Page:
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The Cytotoxic Effects of Certolizumab Pegol and Golimumab Mediated by Transmembrane Tumor Necrosis Factor α

Ueda, Naoyasu MD*; Tsukamoto, Hiroshi MD, PhD*; Mitoma, Hiroki MD, PhD†,‡; Ayano, Masahiro MD*; Tanaka, Atsushi MD*; Ohta, Shun-ichiro MD*; Inoue, Yasushi MD, PhD*; Arinobu, Yojiro MD, PhD§; Niiro, Hiroaki MD, PhD*; Akashi, Koichi MD, PhD*; Horiuchi, Takahiko MD, PhD*

doi: 10.1097/MIB.0b013e318280b169
Original Basic Science Article

Background: Anti–tumor necrosis factor α (anti-TNF-α) agents have been successfully applied for the treatment of rheumatoid arthritis, Crohn's disease, and other chronic inflammatory diseases. Not only the neutralization of soluble TNF-α but also the effect on transmembrane TNF-α is important mechanisms of action of anti-TNF-α agents. This study investigated the cytotoxic effects of new anti-TNF-α agents, certolizumab pegol and golimumab, which are mediated by transmembrane TNF-α.

Methods: Transmembrane TNF-α–expressing Jurkat T cells that did not express TNF receptors were used. The binding ability of each anti-TNF-α agent to transmembrane TNF-α, antibody-dependent cell-mediated cytotoxicity, complement-dependent cytotoxicity, and the apoptotic effect were examined.

Results: Certolizumab pegol and golimumab bound to transmembrane TNF-α. Golimumab induced antibody-dependent cell-mediated cytotoxicity and complement-dependent cytotoxicity, which was comparable to infliximab and adalimumab. However, certolizumab pegol did not induce antibody-dependent cell-mediated cytotoxicity or complement-dependent cytotoxicity. Certolizumab pegol directly induced nonapoptotic cell death in transmembrane TNF-α–expressing cells. Golimumab induced a weaker apoptotic effect than infliximab and adalimumab.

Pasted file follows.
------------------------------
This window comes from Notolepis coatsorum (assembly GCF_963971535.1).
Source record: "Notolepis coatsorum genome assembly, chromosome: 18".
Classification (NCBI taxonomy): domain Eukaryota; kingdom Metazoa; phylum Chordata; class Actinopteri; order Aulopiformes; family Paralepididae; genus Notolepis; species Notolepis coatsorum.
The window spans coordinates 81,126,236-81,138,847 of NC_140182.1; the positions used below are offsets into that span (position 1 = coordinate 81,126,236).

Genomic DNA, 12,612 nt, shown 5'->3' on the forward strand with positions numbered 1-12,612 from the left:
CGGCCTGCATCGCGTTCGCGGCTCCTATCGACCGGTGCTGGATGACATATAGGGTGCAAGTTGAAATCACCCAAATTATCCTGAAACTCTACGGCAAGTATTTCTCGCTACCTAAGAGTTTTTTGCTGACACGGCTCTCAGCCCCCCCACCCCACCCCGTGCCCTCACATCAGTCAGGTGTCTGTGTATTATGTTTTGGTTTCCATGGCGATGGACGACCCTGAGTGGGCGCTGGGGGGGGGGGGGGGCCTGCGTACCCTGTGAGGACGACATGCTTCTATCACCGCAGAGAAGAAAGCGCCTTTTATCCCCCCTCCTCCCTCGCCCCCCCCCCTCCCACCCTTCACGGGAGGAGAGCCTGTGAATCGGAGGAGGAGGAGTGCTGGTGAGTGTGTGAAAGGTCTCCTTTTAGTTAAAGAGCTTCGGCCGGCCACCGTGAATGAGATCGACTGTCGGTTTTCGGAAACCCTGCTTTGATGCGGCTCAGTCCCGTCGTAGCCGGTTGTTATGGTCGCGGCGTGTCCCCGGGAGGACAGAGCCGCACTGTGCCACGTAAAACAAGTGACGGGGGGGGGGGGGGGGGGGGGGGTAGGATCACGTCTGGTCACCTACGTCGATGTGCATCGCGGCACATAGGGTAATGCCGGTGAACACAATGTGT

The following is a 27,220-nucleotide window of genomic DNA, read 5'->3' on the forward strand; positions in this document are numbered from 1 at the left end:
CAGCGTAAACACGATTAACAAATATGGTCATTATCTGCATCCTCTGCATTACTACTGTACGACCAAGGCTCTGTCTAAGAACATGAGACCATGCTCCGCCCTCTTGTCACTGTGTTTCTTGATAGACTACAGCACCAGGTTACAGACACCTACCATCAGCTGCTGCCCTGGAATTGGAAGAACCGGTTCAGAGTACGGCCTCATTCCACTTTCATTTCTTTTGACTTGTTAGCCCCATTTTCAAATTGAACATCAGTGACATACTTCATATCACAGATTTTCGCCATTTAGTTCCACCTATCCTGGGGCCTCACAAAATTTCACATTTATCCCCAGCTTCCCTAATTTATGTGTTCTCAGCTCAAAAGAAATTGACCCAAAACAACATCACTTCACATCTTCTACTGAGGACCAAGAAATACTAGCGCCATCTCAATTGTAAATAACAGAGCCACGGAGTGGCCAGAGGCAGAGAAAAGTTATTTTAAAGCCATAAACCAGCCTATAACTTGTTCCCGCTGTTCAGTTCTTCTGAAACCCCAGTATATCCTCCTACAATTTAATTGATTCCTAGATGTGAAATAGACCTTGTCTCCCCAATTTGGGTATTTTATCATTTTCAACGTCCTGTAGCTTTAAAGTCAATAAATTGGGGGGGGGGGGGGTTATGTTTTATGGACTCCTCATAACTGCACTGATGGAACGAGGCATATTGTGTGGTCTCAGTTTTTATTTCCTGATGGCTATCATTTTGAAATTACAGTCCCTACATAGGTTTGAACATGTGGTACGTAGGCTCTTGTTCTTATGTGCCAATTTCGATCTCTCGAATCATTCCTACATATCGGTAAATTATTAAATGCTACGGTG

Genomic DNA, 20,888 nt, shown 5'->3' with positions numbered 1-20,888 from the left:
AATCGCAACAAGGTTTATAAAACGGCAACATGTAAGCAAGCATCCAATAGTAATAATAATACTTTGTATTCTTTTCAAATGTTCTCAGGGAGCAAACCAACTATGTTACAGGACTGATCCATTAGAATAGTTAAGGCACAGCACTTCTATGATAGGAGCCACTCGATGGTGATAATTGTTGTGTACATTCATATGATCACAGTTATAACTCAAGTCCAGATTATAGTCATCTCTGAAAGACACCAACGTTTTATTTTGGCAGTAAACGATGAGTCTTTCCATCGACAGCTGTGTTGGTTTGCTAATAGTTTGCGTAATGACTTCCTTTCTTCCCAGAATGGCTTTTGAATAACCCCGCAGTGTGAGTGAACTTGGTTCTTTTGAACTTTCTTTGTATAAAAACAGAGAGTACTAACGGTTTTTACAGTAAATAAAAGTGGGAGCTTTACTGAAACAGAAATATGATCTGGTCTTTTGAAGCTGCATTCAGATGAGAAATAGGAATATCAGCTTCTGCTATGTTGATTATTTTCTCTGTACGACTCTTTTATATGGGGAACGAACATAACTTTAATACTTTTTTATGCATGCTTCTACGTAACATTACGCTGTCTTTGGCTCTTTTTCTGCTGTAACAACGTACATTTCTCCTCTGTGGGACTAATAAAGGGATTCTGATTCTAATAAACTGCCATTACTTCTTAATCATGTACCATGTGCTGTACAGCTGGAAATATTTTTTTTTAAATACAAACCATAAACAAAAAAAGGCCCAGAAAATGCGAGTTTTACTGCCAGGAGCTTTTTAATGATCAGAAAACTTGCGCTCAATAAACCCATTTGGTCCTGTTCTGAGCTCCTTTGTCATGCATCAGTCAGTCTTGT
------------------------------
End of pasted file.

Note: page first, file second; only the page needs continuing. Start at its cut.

Conclusions: The cytotoxic effects of anti-TNF-α agents on TNF-α–expressing cells are considered to be associated with the clinical effect of these agents on granulomatous diseases. The direct cytotoxic effect of certolizumab pegol on TNF-α–producing cells may contribute to its clinical efficacy in Crohn's disease. Golimumab may be less effective for granulomatous diseases.

Article first published online 28 March 2013

*Department of Medicine and Biosystemic Science, Kyushu University, Graduate School of Medical Sciences, Fukuoka, Japan

Department of Internal Medicine, Saga University, Saga, Japan

Research Fellow of the Japan Society for the Promotion of Science, Tokyo, Japan

§Center for Cellular and Molecular Medicine, Kyushu University Hospital, Fukuoka, Japan.

Reprints: Hiroshi Tsukamoto, MD, PhD, Department of Medicine and Biosystemic Science, Kyushu University Graduate School of Medical Sciences, 3-1-1 Maidashi, Higashi-ku, Fukuoka 812-8582, Japan (e-mail: tsukamot@intmed1.med.kyushu-u.ac.jp).

The authors have no conflicts of interest to disclose.

Supported in part by grants from the Ministry of Health, Labor and Welfare and the Ministry of Education, Culture, Sports, Science and Technology of Japan.

Received August 10, 2012

Accepted August 24, 2012

© Crohn's & Colitis Foundation of America, Inc.
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